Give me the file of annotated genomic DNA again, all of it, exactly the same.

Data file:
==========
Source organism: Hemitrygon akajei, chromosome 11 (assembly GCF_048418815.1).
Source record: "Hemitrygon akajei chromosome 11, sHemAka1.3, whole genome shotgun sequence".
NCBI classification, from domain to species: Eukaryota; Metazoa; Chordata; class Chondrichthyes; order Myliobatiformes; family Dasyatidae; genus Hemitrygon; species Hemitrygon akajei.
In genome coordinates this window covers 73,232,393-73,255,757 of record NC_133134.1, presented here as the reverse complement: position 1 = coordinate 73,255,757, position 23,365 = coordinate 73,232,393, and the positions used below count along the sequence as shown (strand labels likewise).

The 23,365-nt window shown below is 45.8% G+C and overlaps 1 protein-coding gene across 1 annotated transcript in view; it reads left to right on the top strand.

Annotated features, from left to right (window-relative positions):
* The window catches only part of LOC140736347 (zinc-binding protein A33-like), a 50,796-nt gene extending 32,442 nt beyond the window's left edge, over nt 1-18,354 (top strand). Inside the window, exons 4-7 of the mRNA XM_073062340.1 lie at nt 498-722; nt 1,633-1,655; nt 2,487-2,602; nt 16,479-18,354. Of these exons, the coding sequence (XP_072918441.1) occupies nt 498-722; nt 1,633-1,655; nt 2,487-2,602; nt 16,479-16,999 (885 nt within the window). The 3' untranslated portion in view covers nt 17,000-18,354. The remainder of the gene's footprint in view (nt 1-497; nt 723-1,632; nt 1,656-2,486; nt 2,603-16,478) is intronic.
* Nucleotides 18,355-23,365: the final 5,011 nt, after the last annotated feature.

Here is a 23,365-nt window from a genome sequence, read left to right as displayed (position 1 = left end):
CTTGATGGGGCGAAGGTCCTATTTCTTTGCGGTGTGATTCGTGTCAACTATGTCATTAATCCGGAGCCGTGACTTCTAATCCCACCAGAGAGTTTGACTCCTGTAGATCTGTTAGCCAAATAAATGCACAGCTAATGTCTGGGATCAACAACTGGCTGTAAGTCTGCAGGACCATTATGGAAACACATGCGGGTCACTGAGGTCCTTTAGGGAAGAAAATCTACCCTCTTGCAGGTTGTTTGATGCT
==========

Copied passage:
Source organism: Hemitrygon akajei, chromosome 11 (assembly GCF_048418815.1).
Source record: "Hemitrygon akajei chromosome 11, sHemAka1.3, whole genome shotgun sequence".
NCBI classification, from domain to species: Eukaryota; Metazoa; Chordata; class Chondrichthyes; order Myliobatiformes; family Dasyatidae; genus Hemitrygon; species Hemitrygon akajei.
In genome coordinates this window covers 73,232,393-73,255,757 of record NC_133134.1, presented here as the reverse complement: position 1 = coordinate 73,255,757, position 23,365 = coordinate 73,232,393, and the positions used below count along the sequence as shown (strand labels likewise).

The 23,365-nt window shown below is 45.8% G+C and overlaps 1 protein-coding gene across 1 annotated transcript in view; it reads left to right on the top strand.

Annotated features, from left to right (window-relative positions):
* The window catches only part of LOC140736347 (zinc-binding protein A33-like), a 50,796-nt gene extending 32,442 nt beyond the window's left edge, over nt 1-18,354 (top strand). Inside the window, exons 4-7 of the mRNA XM_073062340.1 lie at nt 498-722; nt 1,633-1,655; nt 2,487-2,602; nt 16,479-18,354. Of these exons, the coding sequence (XP_072918441.1) occupies nt 498-722; nt 1,633-1,655; nt 2,487-2,602; nt 16,479-16,999 (885 nt within the window). The 3' untranslated portion in view covers nt 17,000-18,354. The remainder of the gene's footprint in view (nt 1-497; nt 723-1,632; nt 1,656-2,486; nt 2,603-16,478) is intronic.
* Nucleotides 18,355-23,365: the final 5,011 nt, after the last annotated feature.

Here is a 23,365-nt window from a genome sequence, read left to right as displayed (position 1 = left end):
CTTGATGGGGCGAAGGTCCTATTTCTTTGCGGTGTGATTCGTGTCAACTATGTCATTAATCCGGAGCCGTGACTTCTAATCCCACCAGAGAGTTTGACTCCTGTAGATCTGTTAGCCAAATAAATGCACAGCTAATGTCTGGGATCAACAACTGGCTGTAAGTCTGCAGGACCATTATGGAAACACATGCGGGTCACTGAGGTCCTTTAGGGAAGAAAATCTACCCTCTTGCAGGTTGTTTGATGCT